Four years ago, Reform Party founder Ross Perot won only 8 percent of the vote. Pat Buchanan, who is seeking this year's Reform Party nomination, gets somewhat less than 10 percent of the vote in current national polls.

A large but unnecessary part of the Appleseed Project's brief against the CPD standard is a critique of national exit polling. It claims that pollsters' definitions of likely voters are "subjective and presumptuous." Using past voting history effectively eliminates first-time voters from the sample. It also notes that response rates are declining, raising even more questions about the accuracy of survey.

Additionally, the group says that pollsters "are asking the wrong questions." Rather than relying exclusively on the public's expressed candidate preference, it argues that pollsters should be asking which candidates they would like to see in a presidential debate.

Well, perhaps. As someone who does media polls for a living, I found too many of the critiques of current polling practices to be misdirected, incomplete or simply wrong. First, an obvious point: If polls are so bad, why use them at all to select the presidential candidates to debate? Response rates under their plan won't improve. Neither will the alleged problems of undersampling certain voting and demographic groups.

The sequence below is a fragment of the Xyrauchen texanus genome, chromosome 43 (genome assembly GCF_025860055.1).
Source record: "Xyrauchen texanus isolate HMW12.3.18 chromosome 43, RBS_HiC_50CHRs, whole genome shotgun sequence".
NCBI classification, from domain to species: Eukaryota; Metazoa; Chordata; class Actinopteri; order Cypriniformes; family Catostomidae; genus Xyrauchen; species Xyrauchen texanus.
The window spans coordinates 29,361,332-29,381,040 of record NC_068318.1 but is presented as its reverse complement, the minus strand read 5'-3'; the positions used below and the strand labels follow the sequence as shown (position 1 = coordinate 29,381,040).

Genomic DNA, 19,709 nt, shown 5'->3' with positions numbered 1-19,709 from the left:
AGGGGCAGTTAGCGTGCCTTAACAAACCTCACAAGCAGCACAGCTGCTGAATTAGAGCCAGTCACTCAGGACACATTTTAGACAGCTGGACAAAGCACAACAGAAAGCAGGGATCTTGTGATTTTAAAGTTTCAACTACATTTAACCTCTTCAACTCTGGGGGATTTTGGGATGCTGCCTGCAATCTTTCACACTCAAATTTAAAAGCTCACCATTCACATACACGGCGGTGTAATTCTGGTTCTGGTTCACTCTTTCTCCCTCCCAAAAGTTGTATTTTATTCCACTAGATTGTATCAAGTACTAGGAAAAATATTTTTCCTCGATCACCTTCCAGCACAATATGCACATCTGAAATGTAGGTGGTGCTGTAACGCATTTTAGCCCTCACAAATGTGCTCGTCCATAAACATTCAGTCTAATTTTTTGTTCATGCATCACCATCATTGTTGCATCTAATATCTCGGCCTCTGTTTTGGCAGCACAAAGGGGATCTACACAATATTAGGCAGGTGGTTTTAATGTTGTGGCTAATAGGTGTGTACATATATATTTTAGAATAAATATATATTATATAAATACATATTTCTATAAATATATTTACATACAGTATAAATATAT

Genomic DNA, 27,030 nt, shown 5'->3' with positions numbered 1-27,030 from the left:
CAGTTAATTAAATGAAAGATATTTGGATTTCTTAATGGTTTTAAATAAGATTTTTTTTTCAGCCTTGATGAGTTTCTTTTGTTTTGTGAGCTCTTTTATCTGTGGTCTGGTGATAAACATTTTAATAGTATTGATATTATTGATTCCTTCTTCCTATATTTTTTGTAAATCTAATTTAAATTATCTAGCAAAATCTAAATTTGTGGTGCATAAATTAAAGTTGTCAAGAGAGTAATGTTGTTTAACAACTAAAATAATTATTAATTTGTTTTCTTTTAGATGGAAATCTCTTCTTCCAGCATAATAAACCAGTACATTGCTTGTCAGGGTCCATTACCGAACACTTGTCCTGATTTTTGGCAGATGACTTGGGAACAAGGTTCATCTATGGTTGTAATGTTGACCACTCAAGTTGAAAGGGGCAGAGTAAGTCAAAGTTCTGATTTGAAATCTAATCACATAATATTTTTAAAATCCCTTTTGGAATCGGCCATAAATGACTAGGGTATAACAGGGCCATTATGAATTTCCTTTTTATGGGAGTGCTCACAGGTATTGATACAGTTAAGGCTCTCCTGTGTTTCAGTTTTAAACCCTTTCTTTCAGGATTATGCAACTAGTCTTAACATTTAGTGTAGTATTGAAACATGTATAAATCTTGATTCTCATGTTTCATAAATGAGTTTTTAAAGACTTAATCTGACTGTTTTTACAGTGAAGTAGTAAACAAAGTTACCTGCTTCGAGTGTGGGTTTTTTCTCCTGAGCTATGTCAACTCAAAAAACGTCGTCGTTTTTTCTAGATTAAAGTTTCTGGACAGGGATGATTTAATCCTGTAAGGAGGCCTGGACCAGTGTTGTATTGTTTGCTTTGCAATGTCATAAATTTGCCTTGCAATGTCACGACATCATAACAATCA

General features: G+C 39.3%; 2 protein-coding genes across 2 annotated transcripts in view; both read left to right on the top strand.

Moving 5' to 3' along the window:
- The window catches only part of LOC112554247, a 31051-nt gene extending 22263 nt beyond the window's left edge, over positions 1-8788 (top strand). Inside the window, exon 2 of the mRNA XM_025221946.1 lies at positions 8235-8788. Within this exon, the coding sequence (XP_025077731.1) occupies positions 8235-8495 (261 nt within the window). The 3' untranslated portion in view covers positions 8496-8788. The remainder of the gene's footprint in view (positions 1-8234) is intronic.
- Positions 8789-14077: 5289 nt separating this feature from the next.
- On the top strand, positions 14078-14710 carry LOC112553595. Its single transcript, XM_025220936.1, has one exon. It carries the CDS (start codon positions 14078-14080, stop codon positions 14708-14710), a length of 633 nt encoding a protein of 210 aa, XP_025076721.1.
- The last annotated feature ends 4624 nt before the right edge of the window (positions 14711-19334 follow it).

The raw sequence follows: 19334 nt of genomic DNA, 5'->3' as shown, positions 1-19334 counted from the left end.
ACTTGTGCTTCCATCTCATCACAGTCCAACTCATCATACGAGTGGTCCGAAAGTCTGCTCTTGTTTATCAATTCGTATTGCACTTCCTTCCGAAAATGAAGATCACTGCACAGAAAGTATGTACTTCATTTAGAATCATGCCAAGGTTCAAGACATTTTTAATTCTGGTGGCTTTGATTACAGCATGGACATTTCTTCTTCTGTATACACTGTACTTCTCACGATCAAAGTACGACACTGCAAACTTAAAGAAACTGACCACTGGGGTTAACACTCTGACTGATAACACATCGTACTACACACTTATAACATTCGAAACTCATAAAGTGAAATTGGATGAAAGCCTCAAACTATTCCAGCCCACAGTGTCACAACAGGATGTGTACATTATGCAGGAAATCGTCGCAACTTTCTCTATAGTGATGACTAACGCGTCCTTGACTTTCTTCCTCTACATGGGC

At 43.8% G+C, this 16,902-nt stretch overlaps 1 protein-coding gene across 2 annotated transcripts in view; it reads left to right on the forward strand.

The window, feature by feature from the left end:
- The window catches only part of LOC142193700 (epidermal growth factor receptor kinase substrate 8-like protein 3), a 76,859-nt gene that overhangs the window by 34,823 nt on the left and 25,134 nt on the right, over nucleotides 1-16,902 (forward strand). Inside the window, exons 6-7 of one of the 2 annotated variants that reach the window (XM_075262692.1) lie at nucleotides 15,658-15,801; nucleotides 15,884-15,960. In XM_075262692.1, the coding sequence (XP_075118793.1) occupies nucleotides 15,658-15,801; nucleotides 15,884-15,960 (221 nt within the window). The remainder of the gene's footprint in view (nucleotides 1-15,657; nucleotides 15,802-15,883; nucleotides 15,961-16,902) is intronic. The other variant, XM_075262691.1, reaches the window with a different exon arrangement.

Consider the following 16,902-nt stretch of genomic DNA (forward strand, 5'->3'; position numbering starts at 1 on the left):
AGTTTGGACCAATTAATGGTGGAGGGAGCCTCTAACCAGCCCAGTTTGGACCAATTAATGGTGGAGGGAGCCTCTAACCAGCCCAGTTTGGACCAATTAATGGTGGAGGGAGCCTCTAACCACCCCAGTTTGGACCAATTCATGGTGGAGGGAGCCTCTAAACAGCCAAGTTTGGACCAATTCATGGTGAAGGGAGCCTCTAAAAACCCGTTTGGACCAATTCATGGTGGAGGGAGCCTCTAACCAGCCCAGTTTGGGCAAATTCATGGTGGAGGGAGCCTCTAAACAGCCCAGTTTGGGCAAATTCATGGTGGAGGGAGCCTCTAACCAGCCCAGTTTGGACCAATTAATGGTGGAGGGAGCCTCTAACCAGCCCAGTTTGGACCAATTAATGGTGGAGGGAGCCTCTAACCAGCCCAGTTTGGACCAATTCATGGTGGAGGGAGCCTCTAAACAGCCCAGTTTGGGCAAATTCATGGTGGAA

That said, the objection to the 15 percent cut point is exactly right. It's absurdly high. But 5 percent is much too low. Just about anyone could get 5 percent, which is at or near the margin of sampling error for most surveys. Include Warren Beatty in your horse-race question, and he's in. Ditto with Jesse Ventura. Al Sharpton? Perhaps. No, definitely yes. Limiting the group to declared candidates won't help much; it would only force a legion of Pat Paulsens to "officially" throw their hats into the ring.

Also, the Appleseed authors should have talked to an actual pollster. If they had, they would realize that the biggest problem political pollsters face is that their samples of "likely" voters hugely overestimate the actual electorate. Only a half or fewer of all adults 18 or older end up voting. But in national polls, upwards of two in three typically say they're "certain" to vote in the upcoming election-a commonly used definition of "likely voter." (And no, first-time voters aren't automatically excluded from "likely" voters.)

Finally, there's a professional issue, at least for those of us who do polls for news organizations. I seriously wonder whether anyone in the media, including pollsters, should be so directly involved in determining candidates for president. I realize the selection may be an indirect consequence of our polls, and of our reporting. But the media should never be center stage, which is exactly where the current plan and the Appleseed alternative place it.

Richard Morin is director of polling for The Washington Post. "What Americans Think" appears Mondays in The Washington Post National Weekly Edition. Morin can be reached at morinr@clark.net .


© Copyright 2000 The Washington Post Company